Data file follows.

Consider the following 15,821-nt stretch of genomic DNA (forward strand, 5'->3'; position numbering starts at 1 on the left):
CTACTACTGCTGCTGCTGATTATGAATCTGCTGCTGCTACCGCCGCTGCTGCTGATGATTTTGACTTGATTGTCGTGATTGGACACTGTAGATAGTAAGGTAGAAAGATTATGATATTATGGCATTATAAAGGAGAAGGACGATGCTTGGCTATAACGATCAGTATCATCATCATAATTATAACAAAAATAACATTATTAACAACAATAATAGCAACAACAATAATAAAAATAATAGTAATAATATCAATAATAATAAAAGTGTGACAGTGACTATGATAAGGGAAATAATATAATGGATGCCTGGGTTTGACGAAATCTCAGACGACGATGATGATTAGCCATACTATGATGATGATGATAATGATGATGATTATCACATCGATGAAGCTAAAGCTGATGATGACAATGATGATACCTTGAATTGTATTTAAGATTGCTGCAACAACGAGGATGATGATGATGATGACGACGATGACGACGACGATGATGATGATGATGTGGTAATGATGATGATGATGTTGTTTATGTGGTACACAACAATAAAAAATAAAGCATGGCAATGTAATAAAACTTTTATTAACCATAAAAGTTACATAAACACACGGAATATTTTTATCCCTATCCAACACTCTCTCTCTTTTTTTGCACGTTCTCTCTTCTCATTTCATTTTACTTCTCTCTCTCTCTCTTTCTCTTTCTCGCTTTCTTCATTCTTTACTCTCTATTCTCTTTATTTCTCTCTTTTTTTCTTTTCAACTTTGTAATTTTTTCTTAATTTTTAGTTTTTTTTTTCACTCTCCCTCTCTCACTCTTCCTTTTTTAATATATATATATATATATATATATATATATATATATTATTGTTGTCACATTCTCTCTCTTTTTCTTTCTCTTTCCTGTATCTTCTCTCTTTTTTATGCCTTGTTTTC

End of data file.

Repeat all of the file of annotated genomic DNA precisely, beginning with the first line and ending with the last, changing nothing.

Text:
Consider the following 15,821-nt stretch of genomic DNA (forward strand, 5'->3'; position numbering starts at 1 on the left):
CTACTACTGCTGCTGCTGATTATGAATCTGCTGCTGCTACCGCCGCTGCTGCTGATGATTTTGACTTGATTGTCGTGATTGGACACTGTAGATAGTAAGGTAGAAAGATTATGATATTATGGCATTATAAAGGAGAAGGACGATGCTTGGCTATAACGATCAGTATCATCATCATAATTATAACAAAAATAACATTATTAACAACAATAATAGCAACAACAATAATAAAAATAATAGTAATAATATCAATAATAATAAAAGTGTGACAGTGACTATGATAAGGGAAATAATATAATGGATGCCTGGGTTTGACGAAATCTCAGACGACGATGATGATTAGCCATACTATGATGATGATGATAATGATGATGATTATCACATCGATGAAGCTAAAGCTGATGATGACAATGATGATACCTTGAATTGTATTTAAGATTGCTGCAACAACGAGGATGATGATGATGATGACGACGATGACGACGACGATGATGATGATGATGTGGTAATGATGATGATGATGTTGTTTATGTGGTACACAACAATAAAAAATAAAGCATGGCAATGTAATAAAACTTTTATTAACCATAAAAGTTACATAAACACACGGAATATTTTTATCCCTATCCAACACTCTCTCTCTTTTTTTGCACGTTCTCTCTTCTCATTTCATTTTACTTCTCTCTCTCTCTCTTTCTCTTTCTCGCTTTCTTCATTCTTTACTCTCTATTCTCTTTATTTCTCTCTTTTTTTCTTTTCAACTTTGTAATTTTTTCTTAATTTTTAGTTTTTTTTTTCACTCTCCCTCTCTCACTCTTCCTTTTTTAATATATATATATATATATATATATATATATATATATTATTGTTGTCACATTCTCTCTCTTTTTCTTTCTCTTTCCTGTATCTTCTCTCTTTTTTATGCCTTGTTTTC